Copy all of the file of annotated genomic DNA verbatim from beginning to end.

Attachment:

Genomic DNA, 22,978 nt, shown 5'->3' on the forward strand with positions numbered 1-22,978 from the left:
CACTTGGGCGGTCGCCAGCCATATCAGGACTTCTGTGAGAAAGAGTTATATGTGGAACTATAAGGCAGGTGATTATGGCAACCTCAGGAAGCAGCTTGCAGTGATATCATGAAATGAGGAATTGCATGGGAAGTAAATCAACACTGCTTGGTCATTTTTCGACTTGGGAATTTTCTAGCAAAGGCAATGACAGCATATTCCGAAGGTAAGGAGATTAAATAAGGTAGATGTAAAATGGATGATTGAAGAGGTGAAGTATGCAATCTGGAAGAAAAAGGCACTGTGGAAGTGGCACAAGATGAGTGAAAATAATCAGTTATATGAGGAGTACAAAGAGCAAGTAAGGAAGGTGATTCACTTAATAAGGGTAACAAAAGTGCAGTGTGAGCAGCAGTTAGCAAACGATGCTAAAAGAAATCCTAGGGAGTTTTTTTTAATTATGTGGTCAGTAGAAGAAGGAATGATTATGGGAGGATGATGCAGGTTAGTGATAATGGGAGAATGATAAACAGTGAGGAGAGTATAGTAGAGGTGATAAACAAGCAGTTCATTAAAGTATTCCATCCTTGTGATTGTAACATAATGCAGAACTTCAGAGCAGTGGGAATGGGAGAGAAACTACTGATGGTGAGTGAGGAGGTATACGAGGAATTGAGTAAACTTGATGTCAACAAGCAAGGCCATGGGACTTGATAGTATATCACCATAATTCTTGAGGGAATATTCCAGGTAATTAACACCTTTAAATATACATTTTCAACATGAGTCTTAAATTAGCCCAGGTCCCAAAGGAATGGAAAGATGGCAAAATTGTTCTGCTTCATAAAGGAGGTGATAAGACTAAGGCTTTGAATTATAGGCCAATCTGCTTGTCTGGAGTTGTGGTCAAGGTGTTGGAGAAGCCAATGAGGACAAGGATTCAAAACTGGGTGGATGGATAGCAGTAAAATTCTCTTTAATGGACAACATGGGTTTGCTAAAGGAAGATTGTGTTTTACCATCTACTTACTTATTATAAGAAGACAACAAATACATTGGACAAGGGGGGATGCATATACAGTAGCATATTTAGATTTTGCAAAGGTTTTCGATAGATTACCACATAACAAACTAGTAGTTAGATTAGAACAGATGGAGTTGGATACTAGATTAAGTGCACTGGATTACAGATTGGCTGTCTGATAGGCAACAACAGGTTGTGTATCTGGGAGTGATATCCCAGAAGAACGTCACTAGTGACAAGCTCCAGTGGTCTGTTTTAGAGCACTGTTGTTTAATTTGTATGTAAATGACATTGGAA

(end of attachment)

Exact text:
Genomic DNA, 22,978 nt, shown 5'->3' on the forward strand with positions numbered 1-22,978 from the left:
CACTTGGGCGGTCGCCAGCCATATCAGGACTTCTGTGAGAAAGAGTTATATGTGGAACTATAAGGCAGGTGATTATGGCAACCTCAGGAAGCAGCTTGCAGTGATATCATGAAATGAGGAATTGCATGGGAAGTAAATCAACACTGCTTGGTCATTTTTCGACTTGGGAATTTTCTAGCAAAGGCAATGACAGCATATTCCGAAGGTAAGGAGATTAAATAAGGTAGATGTAAAATGGATGATTGAAGAGGTGAAGTATGCAATCTGGAAGAAAAAGGCACTGTGGAAGTGGCACAAGATGAGTGAAAATAATCAGTTATATGAGGAGTACAAAGAGCAAGTAAGGAAGGTGATTCACTTAATAAGGGTAACAAAAGTGCAGTGTGAGCAGCAGTTAGCAAACGATGCTAAAAGAAATCCTAGGGAGTTTTTTTTAATTATGTGGTCAGTAGAAGAAGGAATGATTATGGGAGGATGATGCAGGTTAGTGATAATGGGAGAATGATAAACAGTGAGGAGAGTATAGTAGAGGTGATAAACAAGCAGTTCATTAAAGTATTCCATCCTTGTGATTGTAACATAATGCAGAACTTCAGAGCAGTGGGAATGGGAGAGAAACTACTGATGGTGAGTGAGGAGGTATACGAGGAATTGAGTAAACTTGATGTCAACAAGCAAGGCCATGGGACTTGATAGTATATCACCATAATTCTTGAGGGAATATTCCAGGTAATTAACACCTTTAAATATACATTTTCAACATGAGTCTTAAATTAGCCCAGGTCCCAAAGGAATGGAAAGATGGCAAAATTGTTCTGCTTCATAAAGGAGGTGATAAGACTAAGGCTTTGAATTATAGGCCAATCTGCTTGTCTGGAGTTGTGGTCAAGGTGTTGGAGAAGCCAATGAGGACAAGGATTCAAAACTGGGTGGATGGATAGCAGTAAAATTCTCTTTAATGGACAACATGGGTTTGCTAAAGGAAGATTGTGTTTTACCATCTACTTACTTATTATAAGAAGACAACAAATACATTGGACAAGGGGGGATGCATATACAGTAGCATATTTAGATTTTGCAAAGGTTTTCGATAGATTACCACATAACAAACTAGTAGTTAGATTAGAACAGATGGAGTTGGATACTAGATTAAGTGCACTGGATTACAGATTGGCTGTCTGATAGGCAACAACAGGTTGTGTATCTGGGAGTGATATCCCAGAAGAACGTCACTAGTGACAAGCTCCAGTGGTCTGTTTTAGAGCACTGTTGTTTAATTTGTATGTAAATGACATTGGAA